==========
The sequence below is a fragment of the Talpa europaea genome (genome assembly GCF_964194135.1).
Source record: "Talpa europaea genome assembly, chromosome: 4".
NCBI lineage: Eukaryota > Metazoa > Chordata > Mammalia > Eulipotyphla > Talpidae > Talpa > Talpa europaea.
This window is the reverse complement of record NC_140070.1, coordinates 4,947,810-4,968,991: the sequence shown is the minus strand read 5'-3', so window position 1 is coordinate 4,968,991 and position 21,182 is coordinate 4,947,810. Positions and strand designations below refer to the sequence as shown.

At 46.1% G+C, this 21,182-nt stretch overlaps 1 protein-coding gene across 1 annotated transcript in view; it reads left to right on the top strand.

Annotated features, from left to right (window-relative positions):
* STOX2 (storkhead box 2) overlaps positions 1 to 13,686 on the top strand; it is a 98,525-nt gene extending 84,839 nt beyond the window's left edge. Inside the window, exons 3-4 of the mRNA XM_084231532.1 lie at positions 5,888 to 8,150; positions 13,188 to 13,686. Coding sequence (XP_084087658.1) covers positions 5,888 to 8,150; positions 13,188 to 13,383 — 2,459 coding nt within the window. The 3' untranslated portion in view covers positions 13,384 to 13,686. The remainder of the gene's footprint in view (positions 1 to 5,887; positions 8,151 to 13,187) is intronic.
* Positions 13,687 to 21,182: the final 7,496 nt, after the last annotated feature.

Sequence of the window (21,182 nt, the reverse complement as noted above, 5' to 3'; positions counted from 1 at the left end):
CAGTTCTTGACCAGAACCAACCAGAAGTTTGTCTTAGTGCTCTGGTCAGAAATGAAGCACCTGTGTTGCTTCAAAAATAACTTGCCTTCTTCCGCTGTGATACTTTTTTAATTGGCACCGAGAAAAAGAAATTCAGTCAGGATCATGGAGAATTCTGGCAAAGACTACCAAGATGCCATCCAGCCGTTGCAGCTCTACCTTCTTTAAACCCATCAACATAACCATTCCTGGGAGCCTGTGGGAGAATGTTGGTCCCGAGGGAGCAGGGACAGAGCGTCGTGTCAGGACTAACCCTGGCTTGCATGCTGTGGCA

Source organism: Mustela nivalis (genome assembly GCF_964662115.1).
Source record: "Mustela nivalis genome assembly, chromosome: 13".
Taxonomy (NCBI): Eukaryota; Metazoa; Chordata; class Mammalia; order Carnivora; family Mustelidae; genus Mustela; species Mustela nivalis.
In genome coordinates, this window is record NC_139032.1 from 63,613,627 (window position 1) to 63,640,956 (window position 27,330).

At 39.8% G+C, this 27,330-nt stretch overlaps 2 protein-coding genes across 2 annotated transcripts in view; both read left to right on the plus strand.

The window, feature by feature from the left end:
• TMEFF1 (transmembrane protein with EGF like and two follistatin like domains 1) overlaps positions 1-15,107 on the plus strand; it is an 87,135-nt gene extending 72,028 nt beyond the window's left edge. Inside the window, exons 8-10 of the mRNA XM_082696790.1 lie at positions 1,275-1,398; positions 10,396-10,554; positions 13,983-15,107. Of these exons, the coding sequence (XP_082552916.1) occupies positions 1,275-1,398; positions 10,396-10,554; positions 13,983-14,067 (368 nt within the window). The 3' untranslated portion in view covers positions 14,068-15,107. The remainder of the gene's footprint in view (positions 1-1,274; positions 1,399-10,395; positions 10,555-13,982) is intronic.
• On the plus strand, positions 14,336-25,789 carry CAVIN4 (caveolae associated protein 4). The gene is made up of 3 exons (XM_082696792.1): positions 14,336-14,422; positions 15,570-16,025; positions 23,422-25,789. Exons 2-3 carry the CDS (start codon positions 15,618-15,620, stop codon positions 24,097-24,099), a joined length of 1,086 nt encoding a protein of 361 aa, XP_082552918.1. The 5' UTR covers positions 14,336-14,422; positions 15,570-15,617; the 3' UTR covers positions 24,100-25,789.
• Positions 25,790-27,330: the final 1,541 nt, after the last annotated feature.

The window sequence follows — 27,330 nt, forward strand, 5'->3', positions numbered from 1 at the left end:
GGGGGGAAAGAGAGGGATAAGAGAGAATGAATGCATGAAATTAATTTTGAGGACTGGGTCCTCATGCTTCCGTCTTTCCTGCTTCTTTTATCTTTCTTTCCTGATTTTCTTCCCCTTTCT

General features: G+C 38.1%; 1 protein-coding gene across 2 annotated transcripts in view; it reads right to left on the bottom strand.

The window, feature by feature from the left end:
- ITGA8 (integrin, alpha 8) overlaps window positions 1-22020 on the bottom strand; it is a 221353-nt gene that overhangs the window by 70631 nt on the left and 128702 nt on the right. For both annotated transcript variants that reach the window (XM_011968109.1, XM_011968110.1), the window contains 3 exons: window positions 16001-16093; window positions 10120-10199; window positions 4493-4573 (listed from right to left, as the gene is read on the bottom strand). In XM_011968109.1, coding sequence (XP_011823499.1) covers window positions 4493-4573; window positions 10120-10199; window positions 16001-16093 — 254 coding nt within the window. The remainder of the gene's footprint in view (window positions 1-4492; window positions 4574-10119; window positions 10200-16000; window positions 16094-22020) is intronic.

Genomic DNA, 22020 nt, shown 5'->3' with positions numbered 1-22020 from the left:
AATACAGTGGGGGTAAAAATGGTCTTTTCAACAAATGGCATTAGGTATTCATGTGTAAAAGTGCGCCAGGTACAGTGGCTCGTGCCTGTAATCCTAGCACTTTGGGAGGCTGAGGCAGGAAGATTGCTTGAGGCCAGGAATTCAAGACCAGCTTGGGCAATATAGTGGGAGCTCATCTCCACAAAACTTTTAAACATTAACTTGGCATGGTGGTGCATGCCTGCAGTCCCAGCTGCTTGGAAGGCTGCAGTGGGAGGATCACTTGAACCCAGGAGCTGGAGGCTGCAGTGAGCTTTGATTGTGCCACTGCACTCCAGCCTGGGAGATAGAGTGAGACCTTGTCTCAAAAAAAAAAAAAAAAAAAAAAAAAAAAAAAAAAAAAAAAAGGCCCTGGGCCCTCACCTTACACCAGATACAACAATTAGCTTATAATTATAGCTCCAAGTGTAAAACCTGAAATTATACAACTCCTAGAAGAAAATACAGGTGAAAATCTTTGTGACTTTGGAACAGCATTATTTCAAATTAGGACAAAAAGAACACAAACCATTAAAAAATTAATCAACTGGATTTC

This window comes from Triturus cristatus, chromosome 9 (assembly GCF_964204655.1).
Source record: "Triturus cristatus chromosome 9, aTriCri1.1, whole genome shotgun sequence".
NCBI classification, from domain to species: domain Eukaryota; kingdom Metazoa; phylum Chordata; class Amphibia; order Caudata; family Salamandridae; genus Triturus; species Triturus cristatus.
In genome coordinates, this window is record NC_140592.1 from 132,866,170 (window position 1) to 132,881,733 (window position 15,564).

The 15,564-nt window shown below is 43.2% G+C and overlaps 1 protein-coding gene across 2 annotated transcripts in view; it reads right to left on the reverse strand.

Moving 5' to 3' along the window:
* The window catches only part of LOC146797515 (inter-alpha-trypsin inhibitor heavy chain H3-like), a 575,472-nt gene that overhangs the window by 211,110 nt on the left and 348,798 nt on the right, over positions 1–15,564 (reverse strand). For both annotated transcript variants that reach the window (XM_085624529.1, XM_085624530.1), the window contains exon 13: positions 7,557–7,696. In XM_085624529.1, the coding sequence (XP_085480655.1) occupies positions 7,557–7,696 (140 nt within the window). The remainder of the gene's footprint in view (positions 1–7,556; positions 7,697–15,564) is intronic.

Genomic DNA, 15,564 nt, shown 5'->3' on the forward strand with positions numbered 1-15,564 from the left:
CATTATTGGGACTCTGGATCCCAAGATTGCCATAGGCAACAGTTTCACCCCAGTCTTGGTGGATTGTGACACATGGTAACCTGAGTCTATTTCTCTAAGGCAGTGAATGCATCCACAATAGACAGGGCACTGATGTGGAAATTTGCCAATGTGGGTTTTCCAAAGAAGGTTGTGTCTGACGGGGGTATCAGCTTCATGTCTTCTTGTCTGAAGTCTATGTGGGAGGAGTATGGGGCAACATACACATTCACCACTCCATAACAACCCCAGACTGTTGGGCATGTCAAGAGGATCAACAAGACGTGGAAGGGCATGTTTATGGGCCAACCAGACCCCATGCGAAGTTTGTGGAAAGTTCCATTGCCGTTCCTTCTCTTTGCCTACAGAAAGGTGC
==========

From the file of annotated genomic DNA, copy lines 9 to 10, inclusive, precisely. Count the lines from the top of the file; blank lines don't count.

Sequence of the window (21,182 nt, the reverse complement as noted above, 5' to 3'; positions counted from 1 at the left end):
CAGTTCTTGACCAGAACCAACCAGAAGTTTGTCTTAGTGCTCTGGTCAGAAATGAAGCACCTGTGTTGCTTCAAAAATAACTTGCCTTCTTCCGCTGTGATACTTTTTTAATTGGCACCGAGAAAAAGAAATTCAGTCAGGATCATGGAGAATTCTGGCAAAGACTACCAAGATGCCATCCAGCCGTTGCAGCTCTACCTTCTTTAAACCCATCAACATAACCATTCCTGGGAGCCTGTGGGAGAATGTTGGTCCCGAGGGAGCAGGGACAGAGCGTCGTGTCAGGACTAACCCTGGCTTGCATGCTGTGGCA